We’re going to talk about that, and then there’s also another study that you guys did as far as the cost of owning a vehicle. So, we’re kind of going combine the two into one versus. Right?
Ride-hailing as a means of transportation versus actually owning a car, because, with all the technology these days, it’s kind of like, well, hey do I really need a car?
“…relying on ride-hailing services as a primary mode of transportation, would cost $20,118.00 – every year.”
Quite honestly, I think I have some friends, not in Los Angeles, but in other cities, that are kind of experimenting with that life. But, they’re in a different stage of their life, too. Right? They’re younger, single, whatever… I wonder if that’s a possibility if you have a family, or when it’s kind of viable. That’s what we’re going to kind of drill down on here.
Doug Shupe: Of course, we live in car culture, Southern California, and we love our cars here in Southern California, and our trucks…
Tom Smith: Way of life.
Doug Shupe: Yeah, it really is. What this study looked at was, what the … more and more Ubers and Lyfts…
Tom Smith: Sure.
Doug Shupe: …and the other modes of transportation that are available. We know that ride-hailing services are becoming more popular and more convenient for a lot of folks.
Convenience Comes at a Cost
What we found at AAA is that they’re not a cost-effective replacement for actually owning a car. According to the AAA Foundation for Traffic Safety, the average driver in an urban area, the only setting in which using these services are practical full-time transportation options.
The average driver goes about 10,841 miles per year. Now, while urban drivers travel fewer miles than those living in smaller towns or rural communities, relying on ride-hailing services as a primary mode of transportation, would cost $20,118.00 each and every year. This equates…
Tom Smith: Okay… go ahead.
Doug Shupe: This equates to more than twice the cost of owning a personal vehicle, even when you’re factoring in the expense of fuel, insurance, parking, and the vehicle itself. Now, that was the national average.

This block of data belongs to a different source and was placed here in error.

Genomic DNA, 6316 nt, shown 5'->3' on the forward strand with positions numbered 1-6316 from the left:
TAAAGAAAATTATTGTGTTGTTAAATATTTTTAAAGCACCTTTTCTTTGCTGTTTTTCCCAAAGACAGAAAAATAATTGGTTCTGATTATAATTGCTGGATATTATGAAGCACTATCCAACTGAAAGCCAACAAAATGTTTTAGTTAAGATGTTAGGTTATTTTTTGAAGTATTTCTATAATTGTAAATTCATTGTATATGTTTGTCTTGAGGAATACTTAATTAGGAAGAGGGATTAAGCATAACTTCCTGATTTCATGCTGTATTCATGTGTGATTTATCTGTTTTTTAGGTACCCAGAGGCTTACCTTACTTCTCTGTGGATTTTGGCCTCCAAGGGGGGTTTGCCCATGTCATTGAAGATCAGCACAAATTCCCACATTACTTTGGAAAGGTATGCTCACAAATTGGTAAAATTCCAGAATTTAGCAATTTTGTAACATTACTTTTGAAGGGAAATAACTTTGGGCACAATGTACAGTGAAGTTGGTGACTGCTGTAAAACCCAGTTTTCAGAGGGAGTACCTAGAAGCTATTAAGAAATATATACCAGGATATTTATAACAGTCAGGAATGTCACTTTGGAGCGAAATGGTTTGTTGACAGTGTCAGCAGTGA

Tom Smith: Okay.
Doug Shupe: More than twenty thousand. Here in the Los Angeles area, it would cost, if you just used the ride-sharing services, it would cost about $17,951.00 each and every year. And that’s…
Tom Smith: Just to ride…
“This equates to more than twice the cost of owning a personal vehicle…”
You know, I’m just thinking, I lease my cars, and it… mid-level luxury, not a high-level luxury, in both cases, I’m less than half… but, to be fair, I’m just thinking of the lease payment. I’m not thinking of fuel. I’m not thinking of insurance. I’m not thinking of…
Doug Shupe: Parking…
Tom Smith: Parking.
Doug Shupe: …which is a big issue in Los Angeles.
Tom Smith: If you’re doing a lot of driving here in Southern California, you also have to factor in the express lanes, right?
Doug Shupe: Exactly.
Tom Smith: If you’re doing that…
Doug Shupe: Tolls.
Tom Smith: …and that can get pricey.
Your Driving Cost
Doug Shupe: What we looked at also was every year AAA does a “Your Driving” cost study to kind of let consumers know, This is what you’re paying on average to own and operate a vehicle in the United States.
The 2018 “Your Driving Cost” study found that the average cost to own and operate a new vehicle in 2018 is $8849.00 per year. Now, the figure is calculated based on the cost of fuel and some of those other things we were talking about: maintenance, repairs, insurance, license, registration, taxes.
It even includes the depreciation of the vehicle and loan interest. The study examined 45 top selling 2018 models. So, when you look at that, you can see that it is more cost-effective to own and operate your own vehicle. It really depends. Most people here in Southern California are not using only ride-sharing services.
“…another option that’s convenient to get home if they have had alcohol or even marijuana.”
Tom Smith: Right.
Doug Shupe: They’re mixing it in with the … using their own vehicle, and then occasionally using ride-sharing services.
Tom Smith: I can think in my own personal experience, and I’ve recently shifted lifestyles from my wife and I being single, go out, have fun folks, who are not drinking and driving, we’re Uber-ing or Lyft-ing…
To now, parents with an eleven-month-old at home and never going out and never drinking. Two very different lifestyles.